Monday, November 7, 2016

Will I always be able to pay my child's school fees?

I’m Sakinah, a UK volunteer at the INCOME project. This is my first experience volunteering in Africa and my first blog! When I told my family and friends that I was volunteering in Ghana for three months, some replied isn’t Ghana doing well for a developing country in Africa? On paper, Ghana’s GDP is increasing rapidly, literacy rates are high at 71.5%, enrollment in primary education is high at 100% and life expectancy is increasing, currently at 61 years. However, statistics do not show the full story. They do not show the poverty gap between the north, a poor and vulnerable region, and the south, a developing urban area. Living in the Upper East region, I have learnt a lot about the vibrant culture and the poverty and development. One continual problem that has cropped up in these six weeks of project work is education.

Education is not easily accessible; only basic primary education is funded by the government; so many parents struggle to pay the cost of their children’s secondary education. This leads to many children dropping out of school.  /For the UN’s International Day of The Girl, we interviewed two young women, who had dropped out of school. Sadly, they both lost their parents so were forced to work at a young age to support themselves. It was inspiring to hear their stories; Ayamga Regina, one of the two young women, is now starting up her own hair salon business.
Ayamga Regina

Though I could not find any statistics, there are a lot of adults in the Upper East region that are uneducated. Hence, a large population of Bolgatanga has taken up craft selling to sustain their livelihood, 22.7%. At TradeAID, we work alongside craft groups to sustain livelihoods and create effective enterprises around them. Talking to different craft groups you can see how the project’s work has helped them earn a sustainable living to provide for their family. Abanbire Asampana, a basket weaver from Nyariga, said “the thing I enjoy the most in life is being able to pay my children’s school fees”.

One of our main project activities is organising trainings for the local craft groups, this ranges from business skills to basket weaving styles. This results in the development of their skills within the community. This week, we had a Daboye dye training for the fabric weavers to learn the Kente design. We estimated 10 people and 56 attended, however even if one fabric weaver attended, they could share their knowledge with their craft group and their community and the next generation and so on. This makes our work sustainable. Conversely, the last cohort found that their business trainings had been unsuccessful because the craft workers were illiterate and did not understand basic calculations so book keeping training was problematic. This week, the training team is planning a marketing training, thinking outside the box in how to teach key business skills such as book keeping.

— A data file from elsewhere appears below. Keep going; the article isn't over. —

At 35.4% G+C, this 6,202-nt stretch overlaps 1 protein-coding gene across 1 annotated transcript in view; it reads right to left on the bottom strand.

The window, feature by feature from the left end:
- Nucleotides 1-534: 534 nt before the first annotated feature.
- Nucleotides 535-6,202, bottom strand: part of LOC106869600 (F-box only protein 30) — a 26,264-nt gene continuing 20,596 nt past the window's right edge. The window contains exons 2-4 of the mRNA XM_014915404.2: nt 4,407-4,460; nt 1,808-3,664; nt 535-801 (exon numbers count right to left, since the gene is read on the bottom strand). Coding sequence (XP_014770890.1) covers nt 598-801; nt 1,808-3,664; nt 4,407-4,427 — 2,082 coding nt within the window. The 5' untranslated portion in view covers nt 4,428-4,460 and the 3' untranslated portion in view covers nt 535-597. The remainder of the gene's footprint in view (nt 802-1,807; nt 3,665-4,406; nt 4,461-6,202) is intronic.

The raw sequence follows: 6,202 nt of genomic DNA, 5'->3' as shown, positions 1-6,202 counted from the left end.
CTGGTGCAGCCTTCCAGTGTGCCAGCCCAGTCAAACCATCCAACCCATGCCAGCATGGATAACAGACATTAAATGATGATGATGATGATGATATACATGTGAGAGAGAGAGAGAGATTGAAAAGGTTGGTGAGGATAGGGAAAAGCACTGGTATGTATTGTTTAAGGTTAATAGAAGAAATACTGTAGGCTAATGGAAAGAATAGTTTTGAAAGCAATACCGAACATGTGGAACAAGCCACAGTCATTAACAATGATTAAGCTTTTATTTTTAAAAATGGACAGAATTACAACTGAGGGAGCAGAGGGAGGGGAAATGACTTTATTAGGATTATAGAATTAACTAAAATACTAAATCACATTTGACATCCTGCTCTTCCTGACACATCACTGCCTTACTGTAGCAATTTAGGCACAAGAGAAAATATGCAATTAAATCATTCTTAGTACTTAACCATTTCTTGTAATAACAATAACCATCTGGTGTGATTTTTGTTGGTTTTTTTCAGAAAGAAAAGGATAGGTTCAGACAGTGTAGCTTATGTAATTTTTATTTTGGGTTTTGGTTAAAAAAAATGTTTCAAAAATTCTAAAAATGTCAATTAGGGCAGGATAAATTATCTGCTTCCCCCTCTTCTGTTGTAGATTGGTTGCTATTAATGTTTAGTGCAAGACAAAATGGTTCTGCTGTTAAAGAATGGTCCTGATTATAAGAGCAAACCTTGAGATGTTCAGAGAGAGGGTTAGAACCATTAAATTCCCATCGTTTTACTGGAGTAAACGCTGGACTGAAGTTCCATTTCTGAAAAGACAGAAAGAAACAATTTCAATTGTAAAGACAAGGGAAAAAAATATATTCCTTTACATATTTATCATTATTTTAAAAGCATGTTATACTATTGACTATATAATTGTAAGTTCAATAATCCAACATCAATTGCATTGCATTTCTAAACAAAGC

Recently, an apprenticeship scheme was set up to give vulnerable, young people, who cannot access further education, the opportunity to learn a craft and key business skills to set up their own business. In a meeting, the apprentices explained that they could not read the handbooks written in English. When asked if we should translate it into FraFra they said that they could not read FraFra either. The apprentices’ mentor must translate the handbook and recite it to them every time. The question that emerges here is if this is actually sustainable and if not what can we do to make this project sustainable.

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